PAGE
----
South Sudan’s civil war seems to have resumed. When I was there in 2006, of course, all sides were united against the north. Now that they have a country, South Sudanese keep fighting among themselves. Their tribal loyalties are stronger than their weak national loyalty. And after years—generations really—of civil war, maybe that’s what they know best.
With $240 million in upgrades planned for the Guantanamo Naval Base, it doesn’t look likely to be closed soon.
Some 500 Venezuelan housewives reportedly rushed over the border into Colombia to buy toilet paper, cooking oil, and rice. So-called “socialist” economic systems, whether in the USSR, China, Cuba, or Venezuela, whatever their other possible virtues, have not been able to provide basic necessities, especially sufficient food, to the population. I’ve said it before and will say it again, Cuba, with ample fertile land, must import 80% of its food when it was largely self-sufficient in food before the Revolution —and it’s not a lot of food available at that, just the bare minimum diet, except for what goes to tourist hotels and restaurants and to the military—and includes importing sugar from neighboring DR. No other country in the Americas has to import most of its food.
Article below about former Cuban prisoner and performance artist Danilo Maldonado, whom I fought to be declared a Amnesty International Prisoner of Conscience:
Can’t remember if I shared this before, an Atlantic article featuring Rosa Maria Paya, whose father, a democracy activist, died in Cuba under suspicious circumstances. She has been to our Amnesty Int’l DC office and a photo and my interview with her appears in my Confessions book.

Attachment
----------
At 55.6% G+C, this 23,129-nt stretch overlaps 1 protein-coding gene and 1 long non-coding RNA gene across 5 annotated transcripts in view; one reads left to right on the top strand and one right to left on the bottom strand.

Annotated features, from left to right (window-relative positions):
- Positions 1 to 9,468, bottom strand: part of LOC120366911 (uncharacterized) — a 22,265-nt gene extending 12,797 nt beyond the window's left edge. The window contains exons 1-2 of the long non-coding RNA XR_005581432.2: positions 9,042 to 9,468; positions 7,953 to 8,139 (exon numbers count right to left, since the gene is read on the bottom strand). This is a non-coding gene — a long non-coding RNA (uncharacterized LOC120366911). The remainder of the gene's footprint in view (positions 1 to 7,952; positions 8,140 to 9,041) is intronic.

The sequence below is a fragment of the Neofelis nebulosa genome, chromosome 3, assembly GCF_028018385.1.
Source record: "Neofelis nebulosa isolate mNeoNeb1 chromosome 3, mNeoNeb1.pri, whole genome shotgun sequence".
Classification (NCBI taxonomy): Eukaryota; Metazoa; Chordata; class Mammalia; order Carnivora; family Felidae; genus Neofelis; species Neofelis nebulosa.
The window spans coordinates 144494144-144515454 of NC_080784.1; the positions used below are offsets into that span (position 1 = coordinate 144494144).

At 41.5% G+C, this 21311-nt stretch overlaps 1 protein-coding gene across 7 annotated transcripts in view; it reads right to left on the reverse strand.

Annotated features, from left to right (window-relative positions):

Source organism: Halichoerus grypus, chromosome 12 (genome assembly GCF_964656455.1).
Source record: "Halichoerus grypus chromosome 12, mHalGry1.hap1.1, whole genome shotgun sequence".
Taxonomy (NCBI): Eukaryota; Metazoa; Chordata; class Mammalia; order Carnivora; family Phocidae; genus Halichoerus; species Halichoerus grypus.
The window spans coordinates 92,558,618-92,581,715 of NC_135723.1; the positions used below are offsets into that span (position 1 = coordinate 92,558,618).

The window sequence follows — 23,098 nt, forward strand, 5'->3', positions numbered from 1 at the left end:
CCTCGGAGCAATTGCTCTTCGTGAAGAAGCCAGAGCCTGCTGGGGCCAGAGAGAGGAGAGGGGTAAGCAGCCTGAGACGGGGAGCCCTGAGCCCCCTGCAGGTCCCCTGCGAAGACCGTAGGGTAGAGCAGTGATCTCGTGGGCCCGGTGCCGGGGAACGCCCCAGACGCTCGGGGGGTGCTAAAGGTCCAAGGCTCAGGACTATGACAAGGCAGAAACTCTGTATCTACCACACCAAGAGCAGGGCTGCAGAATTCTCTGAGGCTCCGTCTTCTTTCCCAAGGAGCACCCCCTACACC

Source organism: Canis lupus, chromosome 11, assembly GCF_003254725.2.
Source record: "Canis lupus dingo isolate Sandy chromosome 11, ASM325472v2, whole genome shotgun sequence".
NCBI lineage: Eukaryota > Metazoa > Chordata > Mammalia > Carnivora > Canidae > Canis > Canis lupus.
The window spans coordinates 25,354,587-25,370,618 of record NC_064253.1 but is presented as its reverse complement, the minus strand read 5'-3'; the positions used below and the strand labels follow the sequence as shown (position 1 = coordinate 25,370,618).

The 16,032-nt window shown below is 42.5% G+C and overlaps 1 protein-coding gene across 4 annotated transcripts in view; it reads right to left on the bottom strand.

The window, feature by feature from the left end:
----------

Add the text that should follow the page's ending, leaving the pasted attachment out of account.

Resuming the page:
Meanwhile, Raul Castro has announced a period of increased austerity. Maybe he didn’t say why, but it’s due to reduced revenues from Venezuela oil, both less oil and lower revenues for oil being resold. Cubans, most of whom were struggling already, had been anticipating a financial boost because of ties with the US, but tourism cannot make up for the loss of oil revenue. The Cuban leadership needs to allow or institute an economic system that allows its citizens to become more productive, but after decades of reliance on outside support, first the USSR, then Venezuela, the powers-that-be in Cuba (the Castro brothers and the Cuban military) need to widen opportunities and unleash the people’s own potential.
Perhaps the worldwide reduction in oil prices is partially due to increased use of alternative sources, as well as of conservation measures. If so, the reduction will persist. Although probably some of my father’s relatives in Alberta are befitting from oil revenues there, I find it ridiculous that the US is being sued for $15 billion for not approving the Keystone oil pipeline.